Iraq holds first provincial elections in a decade


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Iraq holds first provincial elections in a decade

VOTE. An election official helps a woman at a polling station, as she votes during Iraq's provincial council elections, at a polling station in Kirkuk, Iraq, on December 18, 2023.

Ako Rasheed/Reuters

(1st UPDATE) The vote is seen as a test of Iraq's young democracy before the 2025 parliamentary elections

BAGHDAD, Iraq – Iraqis voted on Monday, December 18, in the first provincial council elections in a decade, with the ruling Shi’ite Muslim alliance likely to extend its hold on power amid a boycott by populist cleric Moqtada al-Sadr, its main political rival.

The vote is seen as a test of Iraq’s young democracy – installed by the US after the toppling of Saddam Hussein in 2003 – before 2025 parliamentary polls that will determine the balance of power in a nation where groups close to Iran have gained influence recently.

Polls closed at 6 pm local time (1500 GMT) after 12 hours of voting that passed with no major security incidents and reports of low turnout.

Voter apathy has increased among a mostly young population that feels it has not seen the benefits of Iraq’s massive oil wealth, much of which is misdirected or stolen in a country ranked among the world’s most corrupt.

Senior politicians called for a high turnout after casting their votes at a plush center in one of Baghdad’s best hotels.

More than 16 million Iraqis registered to vote on Monday, fewer than in 2021’s parliamentary polls, when authorities said 22 million were eligible. Turnout then was 41% of eligible voters.

Preparing a cup of sweet tea by his kiosk near a polling center in central Baghdad, Ali Aswad, 39, said voting was a waste of time.

“I won’t vote any more. They have been telling us democracy will help improve our lives but nothing happened,” he said.

“Elections are a competition of words without actions and democracy is a big lie.”

Some voters, however, retain faith in the system.

“I have never missed a chance to vote since 2005 because I believe in change,” said Aqeel al-Assadi, a 58-year-old high school headmaster. “One day democracy will be served; if not for us, then for our children.”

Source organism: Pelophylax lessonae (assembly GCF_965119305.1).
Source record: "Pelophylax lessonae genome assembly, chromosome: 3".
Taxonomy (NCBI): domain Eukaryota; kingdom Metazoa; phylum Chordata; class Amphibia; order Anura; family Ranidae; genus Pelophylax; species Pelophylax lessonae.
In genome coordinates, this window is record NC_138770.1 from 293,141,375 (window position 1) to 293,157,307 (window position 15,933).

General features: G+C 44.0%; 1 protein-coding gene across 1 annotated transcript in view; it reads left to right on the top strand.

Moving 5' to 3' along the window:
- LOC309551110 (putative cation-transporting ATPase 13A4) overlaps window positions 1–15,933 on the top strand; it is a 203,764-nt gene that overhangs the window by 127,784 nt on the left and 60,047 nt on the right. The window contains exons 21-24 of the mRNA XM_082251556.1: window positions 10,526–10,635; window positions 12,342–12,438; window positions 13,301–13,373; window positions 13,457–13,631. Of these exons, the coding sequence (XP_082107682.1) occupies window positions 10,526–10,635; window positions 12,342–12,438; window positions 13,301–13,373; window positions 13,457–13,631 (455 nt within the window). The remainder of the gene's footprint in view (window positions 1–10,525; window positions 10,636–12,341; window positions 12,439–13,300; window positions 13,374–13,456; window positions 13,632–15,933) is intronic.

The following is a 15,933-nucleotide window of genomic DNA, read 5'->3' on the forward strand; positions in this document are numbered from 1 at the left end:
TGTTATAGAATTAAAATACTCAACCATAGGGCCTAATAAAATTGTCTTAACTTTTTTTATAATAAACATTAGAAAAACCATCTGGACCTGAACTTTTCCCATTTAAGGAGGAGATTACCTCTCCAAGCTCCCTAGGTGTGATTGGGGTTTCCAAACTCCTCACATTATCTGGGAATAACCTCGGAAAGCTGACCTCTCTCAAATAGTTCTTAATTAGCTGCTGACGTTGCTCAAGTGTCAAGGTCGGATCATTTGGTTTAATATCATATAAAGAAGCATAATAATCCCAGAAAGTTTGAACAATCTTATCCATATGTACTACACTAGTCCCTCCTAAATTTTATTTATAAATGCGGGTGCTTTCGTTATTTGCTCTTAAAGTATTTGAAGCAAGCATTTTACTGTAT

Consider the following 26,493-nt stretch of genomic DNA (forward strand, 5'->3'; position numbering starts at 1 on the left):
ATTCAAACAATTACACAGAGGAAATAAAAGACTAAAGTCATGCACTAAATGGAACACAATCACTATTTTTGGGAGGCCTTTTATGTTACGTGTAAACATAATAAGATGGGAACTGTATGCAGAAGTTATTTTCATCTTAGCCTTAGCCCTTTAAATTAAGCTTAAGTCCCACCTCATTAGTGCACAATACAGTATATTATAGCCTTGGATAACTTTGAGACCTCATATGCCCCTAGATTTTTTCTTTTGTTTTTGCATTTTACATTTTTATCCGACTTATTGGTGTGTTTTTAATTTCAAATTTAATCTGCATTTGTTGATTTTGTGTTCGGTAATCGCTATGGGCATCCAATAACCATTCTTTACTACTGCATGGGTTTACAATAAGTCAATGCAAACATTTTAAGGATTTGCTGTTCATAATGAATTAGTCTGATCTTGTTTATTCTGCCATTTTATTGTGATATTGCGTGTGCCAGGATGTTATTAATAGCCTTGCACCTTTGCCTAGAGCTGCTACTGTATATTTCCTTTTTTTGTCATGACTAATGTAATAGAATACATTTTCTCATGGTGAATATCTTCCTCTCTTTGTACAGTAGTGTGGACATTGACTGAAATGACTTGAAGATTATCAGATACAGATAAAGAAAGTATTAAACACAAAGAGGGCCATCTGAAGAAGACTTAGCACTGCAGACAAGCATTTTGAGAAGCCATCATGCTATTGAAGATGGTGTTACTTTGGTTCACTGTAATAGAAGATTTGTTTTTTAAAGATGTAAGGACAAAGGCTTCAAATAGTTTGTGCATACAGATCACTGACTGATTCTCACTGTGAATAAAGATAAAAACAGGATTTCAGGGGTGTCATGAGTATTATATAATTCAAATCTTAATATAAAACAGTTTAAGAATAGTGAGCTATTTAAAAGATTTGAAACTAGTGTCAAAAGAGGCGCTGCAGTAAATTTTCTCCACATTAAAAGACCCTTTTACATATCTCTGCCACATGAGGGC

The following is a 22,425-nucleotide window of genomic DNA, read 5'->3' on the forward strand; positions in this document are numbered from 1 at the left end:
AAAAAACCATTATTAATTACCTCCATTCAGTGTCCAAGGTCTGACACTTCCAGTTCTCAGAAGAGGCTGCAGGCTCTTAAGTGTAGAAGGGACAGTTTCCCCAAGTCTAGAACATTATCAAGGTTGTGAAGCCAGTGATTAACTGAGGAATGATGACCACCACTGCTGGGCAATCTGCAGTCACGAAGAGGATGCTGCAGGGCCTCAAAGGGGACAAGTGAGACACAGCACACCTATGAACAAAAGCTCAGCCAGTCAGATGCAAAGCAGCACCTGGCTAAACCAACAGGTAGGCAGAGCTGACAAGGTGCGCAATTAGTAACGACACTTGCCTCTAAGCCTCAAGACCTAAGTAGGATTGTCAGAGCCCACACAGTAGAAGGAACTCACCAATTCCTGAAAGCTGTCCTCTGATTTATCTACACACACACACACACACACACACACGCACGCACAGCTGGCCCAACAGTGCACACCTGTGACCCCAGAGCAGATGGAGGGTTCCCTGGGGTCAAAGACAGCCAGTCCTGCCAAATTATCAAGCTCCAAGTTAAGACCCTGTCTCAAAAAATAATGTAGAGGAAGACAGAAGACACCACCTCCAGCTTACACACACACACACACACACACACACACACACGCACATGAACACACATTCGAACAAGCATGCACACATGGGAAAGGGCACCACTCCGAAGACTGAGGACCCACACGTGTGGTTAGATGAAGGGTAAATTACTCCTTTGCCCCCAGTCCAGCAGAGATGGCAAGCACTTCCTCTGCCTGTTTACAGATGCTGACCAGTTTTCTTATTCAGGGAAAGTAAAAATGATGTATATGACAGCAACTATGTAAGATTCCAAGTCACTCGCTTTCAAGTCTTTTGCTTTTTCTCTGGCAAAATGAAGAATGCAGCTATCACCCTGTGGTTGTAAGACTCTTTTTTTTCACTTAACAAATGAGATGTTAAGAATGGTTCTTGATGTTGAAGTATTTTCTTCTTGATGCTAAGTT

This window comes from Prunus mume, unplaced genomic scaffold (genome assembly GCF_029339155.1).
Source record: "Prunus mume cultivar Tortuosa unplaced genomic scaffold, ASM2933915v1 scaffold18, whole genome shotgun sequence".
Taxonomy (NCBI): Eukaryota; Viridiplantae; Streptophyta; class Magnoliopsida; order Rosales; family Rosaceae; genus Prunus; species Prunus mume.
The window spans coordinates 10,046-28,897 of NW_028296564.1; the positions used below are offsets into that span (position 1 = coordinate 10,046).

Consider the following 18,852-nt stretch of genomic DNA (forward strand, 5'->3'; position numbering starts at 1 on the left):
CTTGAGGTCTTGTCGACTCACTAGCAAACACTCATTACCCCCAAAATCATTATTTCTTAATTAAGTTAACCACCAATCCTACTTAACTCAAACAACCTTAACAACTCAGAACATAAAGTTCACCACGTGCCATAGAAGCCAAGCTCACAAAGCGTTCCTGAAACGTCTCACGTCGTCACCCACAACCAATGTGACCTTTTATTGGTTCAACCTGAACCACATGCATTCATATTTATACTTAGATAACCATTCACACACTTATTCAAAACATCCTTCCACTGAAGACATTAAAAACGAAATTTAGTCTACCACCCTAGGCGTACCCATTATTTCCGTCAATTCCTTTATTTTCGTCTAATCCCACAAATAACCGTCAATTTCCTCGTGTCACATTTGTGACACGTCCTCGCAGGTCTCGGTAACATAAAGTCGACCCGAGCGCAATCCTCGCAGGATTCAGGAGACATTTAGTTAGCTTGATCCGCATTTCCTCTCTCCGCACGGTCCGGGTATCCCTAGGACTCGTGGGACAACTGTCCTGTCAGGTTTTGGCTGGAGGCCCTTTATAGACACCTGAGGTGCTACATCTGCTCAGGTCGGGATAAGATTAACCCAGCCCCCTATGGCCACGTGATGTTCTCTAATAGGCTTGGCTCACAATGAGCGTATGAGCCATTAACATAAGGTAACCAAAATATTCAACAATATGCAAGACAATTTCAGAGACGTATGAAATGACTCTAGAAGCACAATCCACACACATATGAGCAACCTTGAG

Local elections last took place in 2013. They were postponed because of the war against Islamic State militants who took over large parts of Iraq but were eventually defeated.

Security in the country has improved and public focus has shifted to decrepit government services, high unemployment and rampant corruption – issues at the heart of 2019 mass protests that were violently suppressed by security forces.

Observers are closely watching the oil city of Kirkuk, where elections are taking place for the first time since 2005 and tensions between ethnic groups – including Kurds, Arabs and Turkmen – recently escalated into deadly violence.

Growing power

Sadr’s Shi’ite rivals are likely to take control of most local councils, especially in the mainly Shi’ite southern provinces.

This would further consolidate the power of the ruling Shi’ite alliance, which is close to Iran and known as the Coordination Framework, via access to state oil wealth that can be spent on local projects and services.

The alliance forms the single-largest bloc in parliament after members of Sadr’s party withdrew.

Sadr, a populist who has positioned himself as a staunch opponent of Iran and the United States, has said the elections would reinforce the dominance of a corrupt political class.

Voting took place in 15 of Iraq’s 18 provinces to select 285 council members who appoint powerful provincial governors and oversee local administration.

Members of the Shi’ite alliance are running on several lists – with former Prime Minister Nouri al-Maliki forming his own list and Iran-backed groups with armed wings running another – but have said they will rule together.

The country’s two most powerful Sunni Muslim leaders, ousted parliament speaker Mohammed Halbousi and business mogul Khamees Khanjar, are running together.

Sajad Jiyad, an Iraqi analyst and fellow at The Century Foundation think tank, said the expected low voter turnout was not a threat to the political order.

“The political elite are not too fussed, they are not too concerned,” he said.

“(Among the public) there is a sense that election results don’t really matter because, in the end, it’s the same faces who will ultimately dominate politics.” –

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